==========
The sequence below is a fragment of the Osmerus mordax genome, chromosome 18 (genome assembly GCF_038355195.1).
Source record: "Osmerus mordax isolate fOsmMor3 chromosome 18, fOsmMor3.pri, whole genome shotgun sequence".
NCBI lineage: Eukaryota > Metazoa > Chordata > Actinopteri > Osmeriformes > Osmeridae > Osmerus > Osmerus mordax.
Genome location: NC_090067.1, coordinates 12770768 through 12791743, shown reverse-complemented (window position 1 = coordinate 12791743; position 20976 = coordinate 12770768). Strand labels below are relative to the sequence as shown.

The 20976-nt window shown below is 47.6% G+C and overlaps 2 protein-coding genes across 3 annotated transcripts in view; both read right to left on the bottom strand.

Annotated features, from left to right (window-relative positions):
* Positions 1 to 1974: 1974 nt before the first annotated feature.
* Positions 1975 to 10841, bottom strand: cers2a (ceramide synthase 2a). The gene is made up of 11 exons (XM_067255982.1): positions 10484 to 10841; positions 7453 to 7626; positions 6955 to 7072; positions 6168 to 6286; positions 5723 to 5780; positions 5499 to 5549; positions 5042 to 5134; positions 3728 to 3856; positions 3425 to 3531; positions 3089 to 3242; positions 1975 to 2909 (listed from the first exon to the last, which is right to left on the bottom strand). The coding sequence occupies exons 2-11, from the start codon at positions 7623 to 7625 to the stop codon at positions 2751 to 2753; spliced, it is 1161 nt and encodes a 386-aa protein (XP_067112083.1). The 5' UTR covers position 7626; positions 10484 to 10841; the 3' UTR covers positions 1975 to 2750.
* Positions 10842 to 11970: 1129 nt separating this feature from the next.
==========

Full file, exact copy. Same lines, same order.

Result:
The sequence below is a fragment of the Osmerus mordax genome, chromosome 18 (genome assembly GCF_038355195.1).
Source record: "Osmerus mordax isolate fOsmMor3 chromosome 18, fOsmMor3.pri, whole genome shotgun sequence".
NCBI lineage: Eukaryota > Metazoa > Chordata > Actinopteri > Osmeriformes > Osmeridae > Osmerus > Osmerus mordax.
Genome location: NC_090067.1, coordinates 12770768 through 12791743, shown reverse-complemented (window position 1 = coordinate 12791743; position 20976 = coordinate 12770768). Strand labels below are relative to the sequence as shown.

The 20976-nt window shown below is 47.6% G+C and overlaps 2 protein-coding genes across 3 annotated transcripts in view; both read right to left on the bottom strand.

Annotated features, from left to right (window-relative positions):
* Positions 1 to 1974: 1974 nt before the first annotated feature.
* Positions 1975 to 10841, bottom strand: cers2a (ceramide synthase 2a). The gene is made up of 11 exons (XM_067255982.1): positions 10484 to 10841; positions 7453 to 7626; positions 6955 to 7072; positions 6168 to 6286; positions 5723 to 5780; positions 5499 to 5549; positions 5042 to 5134; positions 3728 to 3856; positions 3425 to 3531; positions 3089 to 3242; positions 1975 to 2909 (listed from the first exon to the last, which is right to left on the bottom strand). The coding sequence occupies exons 2-11, from the start codon at positions 7623 to 7625 to the stop codon at positions 2751 to 2753; spliced, it is 1161 nt and encodes a 386-aa protein (XP_067112083.1). The 5' UTR covers position 7626; positions 10484 to 10841; the 3' UTR covers positions 1975 to 2750.
* Positions 10842 to 11970: 1129 nt separating this feature from the next.